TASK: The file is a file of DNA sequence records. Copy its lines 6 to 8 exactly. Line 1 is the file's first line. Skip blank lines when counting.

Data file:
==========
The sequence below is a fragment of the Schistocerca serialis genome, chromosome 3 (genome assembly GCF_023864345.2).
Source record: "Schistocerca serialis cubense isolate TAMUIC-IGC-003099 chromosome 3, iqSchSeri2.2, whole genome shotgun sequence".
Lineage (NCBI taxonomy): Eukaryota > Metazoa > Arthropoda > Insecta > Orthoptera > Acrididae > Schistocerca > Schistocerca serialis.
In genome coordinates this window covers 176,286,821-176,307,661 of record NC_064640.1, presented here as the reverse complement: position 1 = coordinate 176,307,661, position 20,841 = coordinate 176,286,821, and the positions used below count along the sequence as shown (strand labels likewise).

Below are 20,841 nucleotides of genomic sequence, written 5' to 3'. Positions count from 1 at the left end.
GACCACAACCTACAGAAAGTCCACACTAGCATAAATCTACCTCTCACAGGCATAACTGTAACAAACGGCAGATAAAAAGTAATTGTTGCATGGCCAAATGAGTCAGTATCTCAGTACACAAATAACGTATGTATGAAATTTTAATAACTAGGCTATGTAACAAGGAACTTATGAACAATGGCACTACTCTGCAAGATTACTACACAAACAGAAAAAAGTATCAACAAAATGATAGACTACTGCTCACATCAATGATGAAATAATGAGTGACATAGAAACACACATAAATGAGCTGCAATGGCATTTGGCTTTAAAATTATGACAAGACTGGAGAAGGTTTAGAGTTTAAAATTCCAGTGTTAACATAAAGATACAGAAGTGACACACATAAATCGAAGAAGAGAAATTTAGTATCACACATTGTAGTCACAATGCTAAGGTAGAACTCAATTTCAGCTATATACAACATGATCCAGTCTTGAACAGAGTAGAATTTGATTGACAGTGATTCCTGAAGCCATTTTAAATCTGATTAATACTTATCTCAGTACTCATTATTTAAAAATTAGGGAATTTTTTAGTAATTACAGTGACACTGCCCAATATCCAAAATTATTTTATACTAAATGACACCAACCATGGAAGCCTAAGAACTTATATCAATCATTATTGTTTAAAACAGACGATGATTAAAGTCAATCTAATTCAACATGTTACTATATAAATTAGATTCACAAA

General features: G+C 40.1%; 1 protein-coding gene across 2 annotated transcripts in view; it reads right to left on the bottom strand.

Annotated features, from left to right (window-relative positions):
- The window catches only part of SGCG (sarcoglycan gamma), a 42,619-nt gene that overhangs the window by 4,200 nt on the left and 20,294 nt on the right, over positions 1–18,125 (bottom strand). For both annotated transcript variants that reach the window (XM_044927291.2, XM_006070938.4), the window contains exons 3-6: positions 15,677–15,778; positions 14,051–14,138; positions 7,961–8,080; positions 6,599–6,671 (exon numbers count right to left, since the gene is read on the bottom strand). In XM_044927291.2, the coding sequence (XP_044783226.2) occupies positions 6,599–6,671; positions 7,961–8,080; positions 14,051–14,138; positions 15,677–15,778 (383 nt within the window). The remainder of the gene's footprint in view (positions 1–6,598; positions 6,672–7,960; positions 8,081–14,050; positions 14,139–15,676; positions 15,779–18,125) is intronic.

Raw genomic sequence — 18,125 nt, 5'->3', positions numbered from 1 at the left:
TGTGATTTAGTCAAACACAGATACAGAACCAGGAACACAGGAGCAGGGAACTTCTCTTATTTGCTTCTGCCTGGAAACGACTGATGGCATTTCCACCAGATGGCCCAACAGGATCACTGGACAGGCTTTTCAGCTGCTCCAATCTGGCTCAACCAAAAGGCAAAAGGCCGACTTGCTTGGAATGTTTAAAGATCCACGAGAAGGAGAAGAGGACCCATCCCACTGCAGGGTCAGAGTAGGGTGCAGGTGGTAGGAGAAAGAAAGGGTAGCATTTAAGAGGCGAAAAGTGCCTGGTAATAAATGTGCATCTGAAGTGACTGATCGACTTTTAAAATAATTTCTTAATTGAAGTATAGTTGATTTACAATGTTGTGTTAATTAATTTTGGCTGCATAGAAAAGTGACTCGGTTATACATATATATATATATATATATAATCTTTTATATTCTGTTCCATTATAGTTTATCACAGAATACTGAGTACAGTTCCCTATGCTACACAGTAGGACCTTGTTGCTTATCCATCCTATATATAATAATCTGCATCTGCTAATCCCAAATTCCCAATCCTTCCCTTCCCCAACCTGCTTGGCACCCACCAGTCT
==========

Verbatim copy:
GACCACAACCTACAGAAAGTCCACACTAGCATAAATCTACCTCTCACAGGCATAACTGTAACAAACGGCAGATAAAAAGTAATTGTTGCATGGCCAAATGAGTCAGTATCTCAGTACACAAATAACGTATGTATGAAATTTTAATAACTAGGCTATGTAACAAGGAACTTATGAACAATGGCACTACTCTGCAAGATTACTACACAAACAGAAAAAAGTATCAACAAAATGATAGACTACTGCTCACATCAATGATGAAATAATGAGTGACATAGAAACACACATAAATGAGCTGCAATGGCATTTGGCTTTAAAATTATGACAAGACTGGAGAAGGTTTAGAGTTTAAAATTCCAGTGTTAACATAAAGATACAGAAGTGACACACATAAATCGAAGAAGAGAAATTTAGTATCACACATTGTAGTCACAATGCTAAGGTAGAACTCAATTTCAGCTATATACAACATGATCCAGTCTTGAACAGAGTAGAATTTGATTGACAGTGATTCCTGAAGCCATTTTAAATCTGATTAATACTTATCTCAGTACTCATTATTTAAAAATTAGGGAATTTTTTAGTAATTACAGTGACACTGCCCAATATCCAAAATTATTTTATACTAAATGACACCAACCATGGAAGCCTAAGAACTTATATCAATCATTATTGTTTAAAACAGACGATGATTAAAGTCAATCTAATTCAACATGTTACTATATAAATTAGATTCACAAA

General features: G+C 40.1%; 1 protein-coding gene across 2 annotated transcripts in view; it reads right to left on the bottom strand.

Annotated features, from left to right (window-relative positions):